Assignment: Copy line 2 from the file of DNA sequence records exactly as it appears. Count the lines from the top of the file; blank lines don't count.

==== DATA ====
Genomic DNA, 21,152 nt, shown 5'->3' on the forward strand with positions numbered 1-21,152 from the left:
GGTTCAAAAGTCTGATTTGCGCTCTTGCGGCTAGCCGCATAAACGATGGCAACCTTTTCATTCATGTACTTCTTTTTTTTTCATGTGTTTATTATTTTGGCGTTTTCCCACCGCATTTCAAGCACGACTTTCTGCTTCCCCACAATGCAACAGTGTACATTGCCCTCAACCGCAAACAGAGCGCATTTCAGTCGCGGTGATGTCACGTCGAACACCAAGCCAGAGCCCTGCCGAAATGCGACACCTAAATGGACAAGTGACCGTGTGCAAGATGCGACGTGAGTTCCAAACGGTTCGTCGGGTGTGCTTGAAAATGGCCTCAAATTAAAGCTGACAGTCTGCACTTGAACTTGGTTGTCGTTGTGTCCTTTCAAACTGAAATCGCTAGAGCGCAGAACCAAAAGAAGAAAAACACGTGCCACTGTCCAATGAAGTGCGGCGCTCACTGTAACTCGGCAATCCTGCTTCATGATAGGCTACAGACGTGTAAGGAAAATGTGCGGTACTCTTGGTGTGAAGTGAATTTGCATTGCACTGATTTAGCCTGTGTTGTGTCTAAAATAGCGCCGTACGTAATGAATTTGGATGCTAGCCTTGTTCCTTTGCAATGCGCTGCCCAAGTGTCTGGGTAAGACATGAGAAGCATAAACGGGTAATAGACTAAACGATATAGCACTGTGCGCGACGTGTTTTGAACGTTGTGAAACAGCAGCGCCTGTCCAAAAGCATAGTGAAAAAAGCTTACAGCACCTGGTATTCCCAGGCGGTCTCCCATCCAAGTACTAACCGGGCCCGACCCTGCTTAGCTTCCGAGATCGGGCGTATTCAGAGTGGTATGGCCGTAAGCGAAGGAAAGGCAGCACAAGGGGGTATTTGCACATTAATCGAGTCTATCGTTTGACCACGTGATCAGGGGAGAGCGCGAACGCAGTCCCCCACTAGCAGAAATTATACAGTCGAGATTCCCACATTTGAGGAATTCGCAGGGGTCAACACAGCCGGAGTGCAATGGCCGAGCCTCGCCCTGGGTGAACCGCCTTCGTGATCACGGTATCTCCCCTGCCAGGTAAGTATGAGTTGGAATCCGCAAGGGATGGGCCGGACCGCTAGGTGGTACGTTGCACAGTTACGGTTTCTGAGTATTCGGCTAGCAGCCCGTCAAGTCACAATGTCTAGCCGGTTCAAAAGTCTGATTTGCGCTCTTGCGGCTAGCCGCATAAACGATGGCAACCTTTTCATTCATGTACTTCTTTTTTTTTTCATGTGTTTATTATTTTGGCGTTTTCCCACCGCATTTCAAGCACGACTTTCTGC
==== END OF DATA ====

GGTTCAAAAGTCTGATTTGCGCTCTTGCGGCTAGCCGCATAAACGATGGCAACCTTTTCATTCATGTACTTCTTTTTTTTTCATGTGTTTATTATTTTGGCGTTTTCCCACCGCATTTCAAGCACGACTTTCTGCTTCCCCACAATGCAACAGTGTACATTGCCCTCAACCGCAAACAGAGCGCATTTCAGTCGCGGTGATGTCACGTCGAACACCAAGCCAGAGCCCTGCCGAAATGCGACACCTAAATGGACAAGTGACCGTGTGCAAGATGCGACGTGAGTTCCAAACGGTTCGTCGGGTGTGCTTGAAAATGGCCTCAAATTAAAGCTGACAGTCTGCACTTGAACTTGGTTGTCGTTGTGTCCTTTCAAACTGAAATCGCTAGAGCGCAGAACCAAAAGAAGAAAAACACGTGCCACTGTCCAATGAAGTGCGGCGCTCACTGTAACTCGGCAATCCTGCTTCATGATAGGCTACAGACGTGTAAGGAAAATGTGCGGTACTCTTGGTGTGAAGTGAATTTGCATTGCACTGATTTAGCCTGTGTTGTGTCTAAAATAGCGCCGTACGTAATGAATTTGGATGCTAGCCTTGTTCCTTTGCAATGCGCTGCCCAAGTGTCTGGGTAAGACATGAGAAGCATAAACGGGTAATAGACTAAACGATATAGCACTGTGCGCGACGTGTTTTGAACGTTGTGAAACAGCAGCGCCTGTCCAAAAGCATAGTGAAAAAAGCTTACAGCACCTGGTATTCCCAGGCGGTCTCCCATCCAAGTACTAACCGGGCCCGACCCTGCTTAGCTTCCGAGATCGGGCGTATTCAGAGTGGTATGGCCGTAAGCGAAGGAAAGGCAGCACAAGGGGGTATTTGCACATTAATCGAGTCTATCGTTTGACCACGTGATCAGGGGAGAGCGCGAACGCAGTCCCCCACTAGCAGAAATTATACAGTCGAGATTCCCACATTTGAGGAATTCGCAGGGGTCAACACAGCCGGAGTGCAATGGCCGAGCCTCGCCCTGGGTGAACCGCCTTCGTGATCACGGTATCTCCCCTGCCAGGTAAGTATGAGTTGGAATCCGCAAGGGATGGGCCGGACCGCTAGGTGGTACGTTGCACAGTTACGGTTTCTGAGTATTCGGCTAGCAGCCCGTCAAGTCACAATGTCTAGCCGGTTCAAAAGTCTGATTTGCGCTCTTGCGGCTAGCCGCATAAACGATGGCAACCTTTTCATTCATGTACTTCTTTTTTTTTTCATGTGTTTATTATTTTGGCGTTTTCCCACCGCATTTCAAGCACGACTTTCTGC